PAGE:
Jordan McCrae was on Trident Technical College’s Dean’s List in the fall of 2018, but she wasn’t even a freshman.
Jordan, 15, is a sophomore at Early College High, a public school that welcomes students from across Charleston County to the campus of Trident Tech’s Palmer Campus in downtown Charleston.
Opened in 2017 on a single lane of the college, the school offers students a rare opportunity: if they enroll in enough double credit college courses and stay focused, they can graduate from high school with a diploma. partner already to their credit.
The school recruits students who score between the 40th and 60th percentiles on their eighth grade standardized tests. Many are the first in their families to take college courses. The school works with students to choose courses that will transfer and count towards a degree at any public college in South Carolina.
The second-year class of this school year is the first to take double credit courses, sitting in classrooms alongside mature college-aged and returning students. For the most part, they have risen to the challenge.
The 62 students who took dual credit courses in the fall earned a total of 336 credit hours, according to principal Vanessa Denney. About three-quarters of the marks they got were A’s or B’s.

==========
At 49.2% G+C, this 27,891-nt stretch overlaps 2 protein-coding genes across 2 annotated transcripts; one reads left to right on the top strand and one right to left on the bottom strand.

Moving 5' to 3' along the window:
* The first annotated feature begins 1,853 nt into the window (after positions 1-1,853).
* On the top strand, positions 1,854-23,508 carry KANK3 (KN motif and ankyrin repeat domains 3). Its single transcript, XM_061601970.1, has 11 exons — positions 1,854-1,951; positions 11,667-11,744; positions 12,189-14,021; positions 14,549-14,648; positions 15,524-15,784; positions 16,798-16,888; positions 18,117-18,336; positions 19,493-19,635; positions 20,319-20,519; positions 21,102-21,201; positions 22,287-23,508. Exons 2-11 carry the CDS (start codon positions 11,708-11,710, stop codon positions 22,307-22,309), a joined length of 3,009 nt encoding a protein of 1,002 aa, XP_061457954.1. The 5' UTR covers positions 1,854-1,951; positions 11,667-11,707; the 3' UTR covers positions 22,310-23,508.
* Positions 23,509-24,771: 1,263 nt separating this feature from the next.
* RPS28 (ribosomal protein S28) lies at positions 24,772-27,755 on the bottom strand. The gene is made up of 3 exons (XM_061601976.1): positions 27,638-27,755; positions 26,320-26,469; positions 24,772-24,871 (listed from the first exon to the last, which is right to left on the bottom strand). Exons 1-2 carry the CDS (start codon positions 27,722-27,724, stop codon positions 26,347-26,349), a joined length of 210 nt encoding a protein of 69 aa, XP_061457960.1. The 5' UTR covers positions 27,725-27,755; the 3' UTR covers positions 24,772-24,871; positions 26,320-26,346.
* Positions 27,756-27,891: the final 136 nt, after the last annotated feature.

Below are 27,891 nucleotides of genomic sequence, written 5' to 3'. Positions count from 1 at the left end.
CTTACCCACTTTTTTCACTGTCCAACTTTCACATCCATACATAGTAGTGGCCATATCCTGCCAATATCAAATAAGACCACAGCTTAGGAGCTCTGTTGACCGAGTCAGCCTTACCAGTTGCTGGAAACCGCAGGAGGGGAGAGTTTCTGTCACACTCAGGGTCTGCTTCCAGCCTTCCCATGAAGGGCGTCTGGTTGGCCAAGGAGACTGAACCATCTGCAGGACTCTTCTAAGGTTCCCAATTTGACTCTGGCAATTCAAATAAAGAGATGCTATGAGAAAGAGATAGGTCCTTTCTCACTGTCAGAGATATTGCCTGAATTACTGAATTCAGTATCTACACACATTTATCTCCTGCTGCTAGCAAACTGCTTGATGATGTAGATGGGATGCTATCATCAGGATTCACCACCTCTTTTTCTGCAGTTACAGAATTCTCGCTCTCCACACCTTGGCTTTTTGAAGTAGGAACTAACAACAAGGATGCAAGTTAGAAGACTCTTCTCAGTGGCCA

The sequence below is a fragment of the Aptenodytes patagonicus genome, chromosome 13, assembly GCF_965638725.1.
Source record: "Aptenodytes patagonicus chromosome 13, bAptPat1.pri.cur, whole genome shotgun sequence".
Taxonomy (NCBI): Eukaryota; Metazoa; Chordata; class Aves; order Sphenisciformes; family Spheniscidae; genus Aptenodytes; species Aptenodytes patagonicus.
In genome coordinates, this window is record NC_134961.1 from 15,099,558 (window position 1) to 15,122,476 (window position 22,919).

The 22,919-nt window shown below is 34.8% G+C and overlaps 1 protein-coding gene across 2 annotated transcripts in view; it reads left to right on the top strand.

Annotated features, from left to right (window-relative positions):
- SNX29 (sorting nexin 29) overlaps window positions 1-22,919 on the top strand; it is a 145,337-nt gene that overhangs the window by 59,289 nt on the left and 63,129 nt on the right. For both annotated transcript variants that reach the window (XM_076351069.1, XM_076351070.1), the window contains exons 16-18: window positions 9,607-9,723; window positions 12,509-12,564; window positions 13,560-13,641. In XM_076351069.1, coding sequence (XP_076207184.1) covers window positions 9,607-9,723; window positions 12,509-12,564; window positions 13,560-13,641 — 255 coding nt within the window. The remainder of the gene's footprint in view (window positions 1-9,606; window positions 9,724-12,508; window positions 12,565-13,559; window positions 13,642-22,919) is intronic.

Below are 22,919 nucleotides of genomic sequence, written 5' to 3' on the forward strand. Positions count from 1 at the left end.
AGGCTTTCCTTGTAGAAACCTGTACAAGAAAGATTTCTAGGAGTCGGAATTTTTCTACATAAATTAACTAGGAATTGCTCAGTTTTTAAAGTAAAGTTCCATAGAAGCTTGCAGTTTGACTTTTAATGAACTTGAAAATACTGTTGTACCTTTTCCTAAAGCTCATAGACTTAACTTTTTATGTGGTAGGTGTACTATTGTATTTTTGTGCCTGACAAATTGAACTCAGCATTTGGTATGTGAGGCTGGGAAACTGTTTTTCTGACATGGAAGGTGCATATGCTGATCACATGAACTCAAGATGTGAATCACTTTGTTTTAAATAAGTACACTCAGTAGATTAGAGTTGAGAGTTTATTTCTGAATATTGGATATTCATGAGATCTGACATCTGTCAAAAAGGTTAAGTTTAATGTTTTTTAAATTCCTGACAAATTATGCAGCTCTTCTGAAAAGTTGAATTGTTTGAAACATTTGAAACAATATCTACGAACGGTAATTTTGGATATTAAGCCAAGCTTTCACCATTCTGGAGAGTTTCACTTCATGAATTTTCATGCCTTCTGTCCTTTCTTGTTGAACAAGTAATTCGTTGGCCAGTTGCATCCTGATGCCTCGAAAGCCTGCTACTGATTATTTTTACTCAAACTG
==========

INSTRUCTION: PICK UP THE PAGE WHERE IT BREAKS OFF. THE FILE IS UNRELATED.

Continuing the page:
“The teachers would really shine,” Denney said. “There were a few instances where a professor was worried about a student whose head was down or who looked different that day, and they’d email us and say, ‘Hey little Johnny or little Suzy seems absent. “So they really invested in our success as well.”
Jordan said she was slightly intimidated at first, but she stayed focused and finished the semester with an A in Music Appreciation and Interdisciplinary Studies 109, a compulsory first year course. She said she found the environment of the fledgling small school to be very different from that of the school it was zoned for, the sprawling Wando High in Mount Pleasant.
“I’ve made a lot more friends than I ever thought I would, and I feel like I’m so far removed from who I was before,” she said. “I feel different.”
Her classmate Keywan Cash-Cooper, 16, successfully completed three college courses in the fall: IDS 109, Art Appreciation, and Public Speaking. This semester he will study Western Civilization and Psychology.
“You have to be ready,” he said. “You can’t just look into empty space.”
Last school year, the first grade first class got off to a rough start. Early College tries to consolidate many requirements for a high school diploma in the first year, and some students have failed to overcome the challenge. About 20 of the first 96 students left before the end of the 2017-18 school year.
This year, Denney said, sophomores are like “older statesmen” to freshmen – and living proof that you can get away with it.
“I haven’t heard of a single freshman considering leaving this year. It’s not even part of the conversation,” Denney said.
Early College High School will cost the district about $ 2.16 million to operate this school year, an amount that includes tuition and textbooks for students. The school’s per student cost last year was $ 7,225, which is well below the district median of $ 9,229 per student.
Contact Paul Bowers at 843-937-5546. Follow him on Twitter @paul_bowers.